BioNTech SE, the vaccine maker that partnered Pfizer to produce the widely used Covid-19 shot, will be designating Singapore as its regional headquarters for South-east Asia.
It also plans to set up a messenger RNA (mRNA) manufacturing facility here, which can be used to produce the vaccine.
BioNTech aims to open its Singapore office and start the construction of the manufacturing facility this year, subject to planning approval.
The site is expected to be operational in 2023 and will create at least 80 jobs, the German company said yesterday.
These include roles in quality control, quality assurance and management. It added that the expansion plan is supported by Singapore's Economic Development Board (EDB).
BioNTech chief executive and co-founder Ugur Sahin told reporters in a virtual press conference yesterday that establishing a manufacturing hub in Singapore will mean that "a certain percentage (of Covid-19 vaccines manufactured) will go to Singapore".
He also said: "But we have to be clear that starting a manufacturing building in Singapore will not help us in the next 12 months with regard to the global supply (of the Covid-19 vaccine).
"The global supply can be addressed only by increasing the existing production capacities. We did that and they will continue to do that in the next 12 months."
The plan is to deliver up to three billion doses this year, together with Pfizer - more than 50 per cent higher than initially announced. Over 40 per cent will be supplied to low-and middle-income countries, Dr Sahin added.
The surge in global demand for the vaccine has seen more manufacturing sites set up in countries such as Germany and Belgium, as well as the United States.
Demand has outstripped supply in almost every country.
Across the world, over one billion doses of Covid-19 vaccines have been administered.
The World Health Organisation has said the world is in a "vaccine crisis", calling on the Group of Seven countries to fund the global Covid-19 recovery and ensure most adults around the world get immunised.
Dr Sahin also said that BioNTech is in discussions on whether to acquire an existing building or build new infrastructure to house the new manufacturing facility.
In response to questions on the value of the investment in Singapore, he said it is "in the range of hundreds of millions of US dollars".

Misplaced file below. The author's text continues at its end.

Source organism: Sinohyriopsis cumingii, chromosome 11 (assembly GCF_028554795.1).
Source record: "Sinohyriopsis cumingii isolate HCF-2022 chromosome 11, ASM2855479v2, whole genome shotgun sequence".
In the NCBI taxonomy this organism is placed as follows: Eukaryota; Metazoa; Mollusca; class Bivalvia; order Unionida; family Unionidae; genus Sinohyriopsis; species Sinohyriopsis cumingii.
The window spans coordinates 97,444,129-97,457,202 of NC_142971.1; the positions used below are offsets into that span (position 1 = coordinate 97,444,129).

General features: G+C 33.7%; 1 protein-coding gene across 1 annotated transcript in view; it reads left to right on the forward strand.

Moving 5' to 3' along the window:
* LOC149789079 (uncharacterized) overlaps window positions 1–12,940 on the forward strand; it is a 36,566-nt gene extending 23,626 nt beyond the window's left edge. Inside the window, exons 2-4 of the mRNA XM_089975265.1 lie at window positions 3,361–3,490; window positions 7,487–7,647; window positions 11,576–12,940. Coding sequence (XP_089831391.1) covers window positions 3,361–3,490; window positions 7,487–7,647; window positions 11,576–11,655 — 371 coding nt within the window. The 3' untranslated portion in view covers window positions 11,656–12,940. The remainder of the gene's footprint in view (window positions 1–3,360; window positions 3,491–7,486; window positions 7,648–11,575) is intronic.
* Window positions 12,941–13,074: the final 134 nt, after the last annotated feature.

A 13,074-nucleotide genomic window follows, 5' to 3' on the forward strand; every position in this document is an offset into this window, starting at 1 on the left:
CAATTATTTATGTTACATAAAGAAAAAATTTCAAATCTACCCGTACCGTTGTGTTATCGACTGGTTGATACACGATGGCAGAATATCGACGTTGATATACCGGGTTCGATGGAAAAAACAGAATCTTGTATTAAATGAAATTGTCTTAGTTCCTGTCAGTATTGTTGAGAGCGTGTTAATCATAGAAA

He added: "We're looking at this as a long-term investment in biotech in Singapore... It extends beyond Covid-19.
"Our hope here is that we can establish both a regional and even potentially global supply for a range of different vaccines and therapies based in Singapore."
Trade and Industry Minister Chan Chun Sing, who also participated in the Web conference, said the venture will be a boost to the biopharmaceutical sector here.
"Every significant investment that we attract into Singapore will certainly strengthen the overall ecosystem within Singapore, because this will enable us to grow our talent pool - from management to production control and quality assurance," said Mr Chan.
The new facility will use cutting-edge manufacturing and digital infrastructure, and will be equipped to produce a range of novel mRNA vaccines and therapeutics for infectious diseases and cancer, said BioNTech.
The Pfizer-BioNTech coronavirus vaccine is based on mRNA technology, which uses a chemical messenger to instruct cells to make proteins that mimic the outer surface of the coronavirus, which the immune system learns to recognise as a foreign invader and mounts a defence against.
mRNA relies on synthetic genes that can be generated and manufactured in weeks, and produced at scale more rapidly than conventional vaccines.
EDB chairman Beh Swan Gin said the investment will enable Singapore to "develop capabilities in an important new therapeutic modality".
"In particular, BioNTech's mRNA manufacturing facility will contribute significantly to the region's ability to address future pandemic threats."